Monday, May 6, 2013

Super Zooms

All-in-one zooms—those that go from wide-angle to medium telephoto—are quite versatile.
By Mike Stensvold Published in Compact
Super Zooms


One of the advantages of a superzoom is that you can compose your scene precisely as you wish from a given spot. Remember, though, that changing the focal length changes the framing and the magnification, but not the perspective. Physically moving closer will "expand" perspective, exaggerating the size difference between near and far objects in the scene, and the apparent distance between them; zooming to a shorter focal length from the same camera position won't do this.

Conversely, moving farther away will "compress" perspective, reducing the size difference between near and far objects and the apparent distance between them. Again, merely zooming to a longer focal length won't do this; you could produce a potentially noisier, but otherwise identical image just by cropping a wider-angle shot made from the same camera position to match the area shown in the longer-lens shot.

For maximum expanded perspective effect, move in close and use a short focal length to provide the desired framing. For maximum compressed perspective effect, move far away and use a long focal length to provide the desired framing.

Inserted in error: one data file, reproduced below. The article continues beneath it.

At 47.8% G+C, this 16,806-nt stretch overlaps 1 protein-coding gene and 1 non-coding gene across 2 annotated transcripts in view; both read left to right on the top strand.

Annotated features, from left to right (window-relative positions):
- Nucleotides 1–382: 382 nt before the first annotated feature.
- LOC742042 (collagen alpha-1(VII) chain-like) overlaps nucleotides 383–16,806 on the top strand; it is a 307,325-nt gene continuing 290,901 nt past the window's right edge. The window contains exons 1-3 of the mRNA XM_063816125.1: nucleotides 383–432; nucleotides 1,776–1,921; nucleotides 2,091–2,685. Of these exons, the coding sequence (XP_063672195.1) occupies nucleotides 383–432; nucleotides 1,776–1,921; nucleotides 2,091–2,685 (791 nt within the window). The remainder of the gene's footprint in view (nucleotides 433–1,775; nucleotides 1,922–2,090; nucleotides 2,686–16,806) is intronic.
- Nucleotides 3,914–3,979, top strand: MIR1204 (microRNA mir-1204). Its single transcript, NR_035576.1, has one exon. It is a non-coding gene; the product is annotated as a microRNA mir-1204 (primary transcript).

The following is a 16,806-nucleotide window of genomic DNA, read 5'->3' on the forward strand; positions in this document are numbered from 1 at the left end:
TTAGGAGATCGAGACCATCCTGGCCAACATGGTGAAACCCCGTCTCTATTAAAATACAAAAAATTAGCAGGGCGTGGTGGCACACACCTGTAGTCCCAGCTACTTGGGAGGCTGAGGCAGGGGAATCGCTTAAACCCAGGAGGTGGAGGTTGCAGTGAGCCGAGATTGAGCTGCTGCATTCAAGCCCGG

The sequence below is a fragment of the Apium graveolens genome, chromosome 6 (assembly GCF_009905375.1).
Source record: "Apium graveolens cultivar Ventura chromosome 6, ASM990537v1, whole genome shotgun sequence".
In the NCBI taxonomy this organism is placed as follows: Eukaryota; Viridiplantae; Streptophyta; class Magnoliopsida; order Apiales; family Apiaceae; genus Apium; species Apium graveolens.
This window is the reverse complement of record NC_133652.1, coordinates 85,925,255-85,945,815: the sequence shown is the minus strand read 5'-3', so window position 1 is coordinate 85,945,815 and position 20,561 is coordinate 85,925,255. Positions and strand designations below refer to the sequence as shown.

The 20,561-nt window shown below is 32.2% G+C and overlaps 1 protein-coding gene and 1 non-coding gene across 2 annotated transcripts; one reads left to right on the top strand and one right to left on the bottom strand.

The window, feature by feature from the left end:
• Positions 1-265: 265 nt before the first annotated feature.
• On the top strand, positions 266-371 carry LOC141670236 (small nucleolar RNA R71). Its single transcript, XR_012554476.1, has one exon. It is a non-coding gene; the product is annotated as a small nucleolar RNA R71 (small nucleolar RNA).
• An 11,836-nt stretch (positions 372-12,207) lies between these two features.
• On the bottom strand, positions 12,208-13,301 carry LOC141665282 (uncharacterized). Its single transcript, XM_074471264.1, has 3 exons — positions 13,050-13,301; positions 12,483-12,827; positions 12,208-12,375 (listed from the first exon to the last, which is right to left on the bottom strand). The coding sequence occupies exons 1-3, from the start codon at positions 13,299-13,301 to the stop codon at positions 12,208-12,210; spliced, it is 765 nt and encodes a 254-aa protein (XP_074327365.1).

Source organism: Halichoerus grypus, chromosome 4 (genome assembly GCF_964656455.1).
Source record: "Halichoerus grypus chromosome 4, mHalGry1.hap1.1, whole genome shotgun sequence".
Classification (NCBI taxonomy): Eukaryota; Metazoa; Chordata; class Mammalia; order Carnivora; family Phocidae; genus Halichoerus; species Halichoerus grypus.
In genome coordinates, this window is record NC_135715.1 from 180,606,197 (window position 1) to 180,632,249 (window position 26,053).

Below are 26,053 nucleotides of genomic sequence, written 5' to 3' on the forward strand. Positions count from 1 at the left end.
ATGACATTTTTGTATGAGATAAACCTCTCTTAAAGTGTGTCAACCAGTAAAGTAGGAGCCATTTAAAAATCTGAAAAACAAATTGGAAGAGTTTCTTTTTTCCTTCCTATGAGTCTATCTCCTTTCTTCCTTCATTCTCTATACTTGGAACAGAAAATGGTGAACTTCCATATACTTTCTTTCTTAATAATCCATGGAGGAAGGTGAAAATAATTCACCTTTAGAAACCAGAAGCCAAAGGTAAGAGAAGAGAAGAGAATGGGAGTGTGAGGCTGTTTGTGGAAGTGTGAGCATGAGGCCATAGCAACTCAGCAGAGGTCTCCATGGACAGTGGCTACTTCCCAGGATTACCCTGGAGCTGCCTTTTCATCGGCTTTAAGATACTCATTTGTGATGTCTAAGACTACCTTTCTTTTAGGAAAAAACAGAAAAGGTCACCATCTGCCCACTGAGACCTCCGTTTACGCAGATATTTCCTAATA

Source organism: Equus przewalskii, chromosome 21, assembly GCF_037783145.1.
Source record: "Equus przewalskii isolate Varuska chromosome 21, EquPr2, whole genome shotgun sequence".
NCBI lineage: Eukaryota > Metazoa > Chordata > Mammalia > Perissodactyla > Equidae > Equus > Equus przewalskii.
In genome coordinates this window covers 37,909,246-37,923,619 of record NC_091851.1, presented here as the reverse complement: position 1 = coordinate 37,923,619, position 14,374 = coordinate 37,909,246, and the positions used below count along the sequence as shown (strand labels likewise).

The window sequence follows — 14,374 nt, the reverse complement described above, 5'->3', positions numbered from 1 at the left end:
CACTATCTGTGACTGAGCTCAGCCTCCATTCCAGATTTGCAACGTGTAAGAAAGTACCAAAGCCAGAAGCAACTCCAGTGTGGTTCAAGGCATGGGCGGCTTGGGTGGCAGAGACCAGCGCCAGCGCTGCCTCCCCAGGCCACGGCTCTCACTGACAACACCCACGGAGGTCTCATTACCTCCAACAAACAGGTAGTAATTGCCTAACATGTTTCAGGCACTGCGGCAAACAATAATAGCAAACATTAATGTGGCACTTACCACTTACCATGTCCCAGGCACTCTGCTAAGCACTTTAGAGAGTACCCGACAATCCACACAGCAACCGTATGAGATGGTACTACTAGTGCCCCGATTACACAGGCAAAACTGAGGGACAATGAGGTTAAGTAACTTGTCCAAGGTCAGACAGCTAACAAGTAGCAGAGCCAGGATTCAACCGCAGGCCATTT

All-in-one zooms also tend to be slower than shorter-range zooms or prime lenses of any given focal length, in both maximum aperture and AF performance. Maximum apertures are generally ƒ/3.5 or ƒ/3.8 at the wide end of the zoom range and ƒ/5.6 or ƒ/6.3 at the long end. These relatively slow apertures mean the viewfinder image won't be as bright as with faster lenses, you'll have to use a longer shutter speed in dim light, and AF performance will slow many cameras (most AF systems perform better at apertures faster than ƒ/5.6).

A number of all-in-one zooms have built-in image stabilization, which helps with handheld shooting at the slower shutter speeds (Olympus, Pentax and Sony DSLRs have sensor-shift stabilization, which works with any lens), but slower shutter speeds still limit action-freezing ability. If you specialize in low-light photography or fast-action subjects, you'll be better off with the faster prime lenses or shorter-range zooms.

One more consideration: As less-expensive lenses, most all-in-one zooms lack the ruggedness and weatherproofing of the more costly pro zooms and primes. This could be a factor if you shoot in harsh conditions, but it's not a big deal otherwise.

While superzooms won't be the best choice for every subject or desired result, they're incredibly versatile and affordable, and give you a lot of compositional flexibility in a compact, lightweight package. If you're still shooting with the kit lens that came with your camera, a super-zoom is a good next step to expand your system's capabilities and discover how extended focal length options can broaden your creative options.

Panasonic Lumix G Vario HD 14-140mm ƒ/4.0-5.8; Pentax DA 18-270mm ƒ/3.5-6.3 ED SDM; Sigma 18-200mm ƒ/3.5-6.3 II DC OS HSM; Sony SEL 18-200mm ƒ/3.5-6.3 OSS; Tamron AF18-270mm F/3.5-6.3 Di II VC PZD; Tokina AT-X 16.5-135mm ƒ/3.5-5.6 DX.

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